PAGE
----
Friday, March 9, 2012


The Queen of Buganda, Sylvia Nagginda, has denounced polygamy, saying, the practice is one of the major causes of the spread of HIV/Aids.
While launching the HIV-positive mothers’ week to mark the International Women’s Day at Kitante Primary school, the Nnabagereka castigated polygamous tendencies common among African cultures, saying if men stopped the practice, it would help in the fight against new infections among married couples.
“Good cultural values like having one partner promote good health, contrary to what many people believe,” the Nnabagereka told a group from the Ministry of Health and the donor community.
“We cannot underestimate the role of our culture in promoting good health among mothers and their children,” she said, adding that people should engage men to walk with their wives in this challenge.
Among the Baganda, polygamy was a cherished virtue, and men with many wives were usually seen as prosperous.
However, the Nnabagereka’s message aims at offering a new cultural strategy on how to fight HIV/Aids among married people, which boosts confidence among many women who often vainly looked on as their husbands pegged their polygamous tendencies on culture.
She asked men to accompany their wives to hospitals for not only ante-natal care, but also to seek HIV counselling and treatment.
“This should be an era where a mother living with HIV is sure of getting free treatment and is also sure her baby will not die,” she said.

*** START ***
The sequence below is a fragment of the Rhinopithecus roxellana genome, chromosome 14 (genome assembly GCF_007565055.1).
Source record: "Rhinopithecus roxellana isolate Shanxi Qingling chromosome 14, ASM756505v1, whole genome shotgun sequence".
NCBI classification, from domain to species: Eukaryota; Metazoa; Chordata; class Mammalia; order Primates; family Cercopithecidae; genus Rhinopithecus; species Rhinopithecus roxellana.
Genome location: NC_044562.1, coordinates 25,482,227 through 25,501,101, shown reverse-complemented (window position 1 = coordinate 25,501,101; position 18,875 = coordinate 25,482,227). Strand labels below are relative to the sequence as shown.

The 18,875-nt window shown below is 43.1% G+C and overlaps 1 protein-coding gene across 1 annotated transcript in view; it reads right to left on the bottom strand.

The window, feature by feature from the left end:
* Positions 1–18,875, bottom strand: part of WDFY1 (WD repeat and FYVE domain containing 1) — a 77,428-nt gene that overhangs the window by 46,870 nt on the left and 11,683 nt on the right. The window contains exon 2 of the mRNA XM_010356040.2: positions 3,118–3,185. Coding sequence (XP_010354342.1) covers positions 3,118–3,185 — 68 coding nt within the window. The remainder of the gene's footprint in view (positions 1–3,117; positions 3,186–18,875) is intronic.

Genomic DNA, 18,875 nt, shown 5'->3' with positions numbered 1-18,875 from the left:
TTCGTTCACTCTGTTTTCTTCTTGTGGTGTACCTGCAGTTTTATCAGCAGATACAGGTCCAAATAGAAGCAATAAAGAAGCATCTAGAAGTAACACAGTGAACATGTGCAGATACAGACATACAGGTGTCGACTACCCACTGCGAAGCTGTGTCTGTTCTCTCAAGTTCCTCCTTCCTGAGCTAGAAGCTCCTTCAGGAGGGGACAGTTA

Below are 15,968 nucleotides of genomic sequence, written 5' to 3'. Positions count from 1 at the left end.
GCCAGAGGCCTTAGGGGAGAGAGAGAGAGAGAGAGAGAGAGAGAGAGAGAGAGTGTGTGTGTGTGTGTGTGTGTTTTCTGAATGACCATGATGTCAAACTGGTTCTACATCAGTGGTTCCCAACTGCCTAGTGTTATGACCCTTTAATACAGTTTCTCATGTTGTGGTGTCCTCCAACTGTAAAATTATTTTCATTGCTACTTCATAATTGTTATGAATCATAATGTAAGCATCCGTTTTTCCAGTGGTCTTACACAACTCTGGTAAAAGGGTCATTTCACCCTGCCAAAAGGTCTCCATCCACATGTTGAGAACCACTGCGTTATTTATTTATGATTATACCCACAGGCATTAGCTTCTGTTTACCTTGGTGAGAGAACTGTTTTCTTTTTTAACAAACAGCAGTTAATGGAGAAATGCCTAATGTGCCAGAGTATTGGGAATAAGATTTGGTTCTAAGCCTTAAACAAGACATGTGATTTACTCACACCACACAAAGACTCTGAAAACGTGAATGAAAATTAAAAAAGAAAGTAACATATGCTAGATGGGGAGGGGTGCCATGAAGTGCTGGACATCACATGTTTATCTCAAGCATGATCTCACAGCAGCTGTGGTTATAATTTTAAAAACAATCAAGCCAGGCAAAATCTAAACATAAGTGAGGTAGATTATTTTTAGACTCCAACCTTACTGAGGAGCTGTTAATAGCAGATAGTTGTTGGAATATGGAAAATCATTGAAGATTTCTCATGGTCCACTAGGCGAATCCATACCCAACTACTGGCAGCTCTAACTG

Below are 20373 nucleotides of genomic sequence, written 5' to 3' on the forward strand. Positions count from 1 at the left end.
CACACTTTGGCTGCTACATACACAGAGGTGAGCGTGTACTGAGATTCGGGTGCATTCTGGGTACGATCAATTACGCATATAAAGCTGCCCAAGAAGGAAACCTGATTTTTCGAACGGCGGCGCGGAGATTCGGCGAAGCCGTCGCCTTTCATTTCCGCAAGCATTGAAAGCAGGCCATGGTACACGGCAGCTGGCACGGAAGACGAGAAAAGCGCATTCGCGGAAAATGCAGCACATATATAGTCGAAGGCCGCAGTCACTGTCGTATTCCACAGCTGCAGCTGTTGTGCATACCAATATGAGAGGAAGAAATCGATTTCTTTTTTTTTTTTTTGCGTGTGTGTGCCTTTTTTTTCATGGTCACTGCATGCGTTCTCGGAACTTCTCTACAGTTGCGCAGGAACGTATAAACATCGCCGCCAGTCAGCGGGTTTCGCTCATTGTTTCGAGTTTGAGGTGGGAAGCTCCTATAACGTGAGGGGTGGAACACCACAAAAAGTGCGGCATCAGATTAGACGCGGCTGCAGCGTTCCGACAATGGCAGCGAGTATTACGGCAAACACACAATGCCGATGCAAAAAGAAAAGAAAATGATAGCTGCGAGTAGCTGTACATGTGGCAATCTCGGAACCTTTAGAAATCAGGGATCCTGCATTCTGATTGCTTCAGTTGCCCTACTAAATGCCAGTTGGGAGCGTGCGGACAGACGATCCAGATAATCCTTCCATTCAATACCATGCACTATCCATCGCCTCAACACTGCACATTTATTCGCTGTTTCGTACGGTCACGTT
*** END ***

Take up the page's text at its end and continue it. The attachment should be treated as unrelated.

Since 2001, the United Nations Population Fund (UNFPA) and the Population Secretariat have supported the Nnabagereka’s missions to promote safe motherhood and promote good culture in Uganda.
Speaking at the same function, the manager of the prevention of mother-to-child transmission of HIV (PMTCT) in the ministry of health, Dr Godfrey Esiru, emphasised on the rise in new HIV infections among married people.
“New HIV infection is on the rise with a prevalence rate of 6.4 per cent, with a shifting from the young unmarried to the married couple, between 35 to 49 years. Among these, 50 per cent are discordant,” Dr Esiru said.
He also added that last year, about 65 per cent of pregnant mothers registered on the PMTCT programme and that the government is considering a change in the programme, from prevention (PMTCT) to elimination of mother-to-child transmission of the virus (EMTCT).

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